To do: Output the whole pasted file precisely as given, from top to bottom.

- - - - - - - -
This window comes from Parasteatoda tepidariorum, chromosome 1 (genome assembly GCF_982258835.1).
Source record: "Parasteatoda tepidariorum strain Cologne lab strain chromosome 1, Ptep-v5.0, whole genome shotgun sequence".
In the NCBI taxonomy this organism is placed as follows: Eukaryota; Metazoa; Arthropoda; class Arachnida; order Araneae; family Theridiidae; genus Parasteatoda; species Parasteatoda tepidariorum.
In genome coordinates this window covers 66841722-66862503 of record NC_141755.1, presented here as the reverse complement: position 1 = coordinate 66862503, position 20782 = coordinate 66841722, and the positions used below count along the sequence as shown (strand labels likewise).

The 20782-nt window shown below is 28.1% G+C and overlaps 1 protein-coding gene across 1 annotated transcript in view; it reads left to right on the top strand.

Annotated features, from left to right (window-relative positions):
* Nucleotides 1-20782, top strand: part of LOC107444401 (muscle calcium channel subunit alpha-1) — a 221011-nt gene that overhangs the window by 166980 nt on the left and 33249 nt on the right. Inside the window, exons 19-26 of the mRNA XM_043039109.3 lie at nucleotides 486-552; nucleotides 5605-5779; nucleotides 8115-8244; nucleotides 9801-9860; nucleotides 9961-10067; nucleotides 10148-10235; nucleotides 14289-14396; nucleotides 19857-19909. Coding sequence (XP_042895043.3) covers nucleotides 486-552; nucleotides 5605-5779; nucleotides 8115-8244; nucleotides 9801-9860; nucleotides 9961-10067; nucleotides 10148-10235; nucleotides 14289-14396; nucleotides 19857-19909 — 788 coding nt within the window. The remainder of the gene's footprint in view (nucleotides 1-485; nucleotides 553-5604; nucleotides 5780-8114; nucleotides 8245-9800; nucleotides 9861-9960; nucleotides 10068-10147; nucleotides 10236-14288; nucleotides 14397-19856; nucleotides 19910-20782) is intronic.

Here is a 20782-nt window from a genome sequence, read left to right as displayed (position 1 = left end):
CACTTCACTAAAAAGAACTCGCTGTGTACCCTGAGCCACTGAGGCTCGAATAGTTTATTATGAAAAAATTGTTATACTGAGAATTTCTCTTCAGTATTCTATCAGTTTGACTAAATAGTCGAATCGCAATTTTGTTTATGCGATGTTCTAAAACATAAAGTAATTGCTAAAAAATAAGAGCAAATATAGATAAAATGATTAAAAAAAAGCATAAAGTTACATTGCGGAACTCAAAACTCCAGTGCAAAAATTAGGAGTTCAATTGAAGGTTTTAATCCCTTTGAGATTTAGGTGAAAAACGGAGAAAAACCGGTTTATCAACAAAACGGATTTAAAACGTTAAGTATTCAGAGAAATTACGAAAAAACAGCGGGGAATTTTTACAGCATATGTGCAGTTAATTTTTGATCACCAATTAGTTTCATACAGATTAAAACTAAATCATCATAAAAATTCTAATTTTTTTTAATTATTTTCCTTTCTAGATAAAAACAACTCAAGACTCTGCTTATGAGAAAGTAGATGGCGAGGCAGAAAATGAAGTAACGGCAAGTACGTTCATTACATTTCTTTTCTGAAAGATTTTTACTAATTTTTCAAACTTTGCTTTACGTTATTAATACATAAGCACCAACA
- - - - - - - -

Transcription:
This window comes from Parasteatoda tepidariorum, chromosome 1 (genome assembly GCF_982258835.1).
Source record: "Parasteatoda tepidariorum strain Cologne lab strain chromosome 1, Ptep-v5.0, whole genome shotgun sequence".
In the NCBI taxonomy this organism is placed as follows: Eukaryota; Metazoa; Arthropoda; class Arachnida; order Araneae; family Theridiidae; genus Parasteatoda; species Parasteatoda tepidariorum.
In genome coordinates this window covers 66841722-66862503 of record NC_141755.1, presented here as the reverse complement: position 1 = coordinate 66862503, position 20782 = coordinate 66841722, and the positions used below count along the sequence as shown (strand labels likewise).

The 20782-nt window shown below is 28.1% G+C and overlaps 1 protein-coding gene across 1 annotated transcript in view; it reads left to right on the top strand.

Annotated features, from left to right (window-relative positions):
* Nucleotides 1-20782, top strand: part of LOC107444401 (muscle calcium channel subunit alpha-1) — a 221011-nt gene that overhangs the window by 166980 nt on the left and 33249 nt on the right. Inside the window, exons 19-26 of the mRNA XM_043039109.3 lie at nucleotides 486-552; nucleotides 5605-5779; nucleotides 8115-8244; nucleotides 9801-9860; nucleotides 9961-10067; nucleotides 10148-10235; nucleotides 14289-14396; nucleotides 19857-19909. Coding sequence (XP_042895043.3) covers nucleotides 486-552; nucleotides 5605-5779; nucleotides 8115-8244; nucleotides 9801-9860; nucleotides 9961-10067; nucleotides 10148-10235; nucleotides 14289-14396; nucleotides 19857-19909 — 788 coding nt within the window. The remainder of the gene's footprint in view (nucleotides 1-485; nucleotides 553-5604; nucleotides 5780-8114; nucleotides 8245-9800; nucleotides 9861-9960; nucleotides 10068-10147; nucleotides 10236-14288; nucleotides 14397-19856; nucleotides 19910-20782) is intronic.

Here is a 20782-nt window from a genome sequence, read left to right as displayed (position 1 = left end):
CACTTCACTAAAAAGAACTCGCTGTGTACCCTGAGCCACTGAGGCTCGAATAGTTTATTATGAAAAAATTGTTATACTGAGAATTTCTCTTCAGTATTCTATCAGTTTGACTAAATAGTCGAATCGCAATTTTGTTTATGCGATGTTCTAAAACATAAAGTAATTGCTAAAAAATAAGAGCAAATATAGATAAAATGATTAAAAAAAAGCATAAAGTTACATTGCGGAACTCAAAACTCCAGTGCAAAAATTAGGAGTTCAATTGAAGGTTTTAATCCCTTTGAGATTTAGGTGAAAAACGGAGAAAAACCGGTTTATCAACAAAACGGATTTAAAACGTTAAGTATTCAGAGAAATTACGAAAAAACAGCGGGGAATTTTTACAGCATATGTGCAGTTAATTTTTGATCACCAATTAGTTTCATACAGATTAAAACTAAATCATCATAAAAATTCTAATTTTTTTTAATTATTTTCCTTTCTAGATAAAAACAACTCAAGACTCTGCTTATGAGAAAGTAGATGGCGAGGCAGAAAATGAAGTAACGGCAAGTACGTTCATTACATTTCTTTTCTGAAAGATTTTTACTAATTTTTCAAACTTTGCTTTACGTTATTAATACATAAGCACCAACA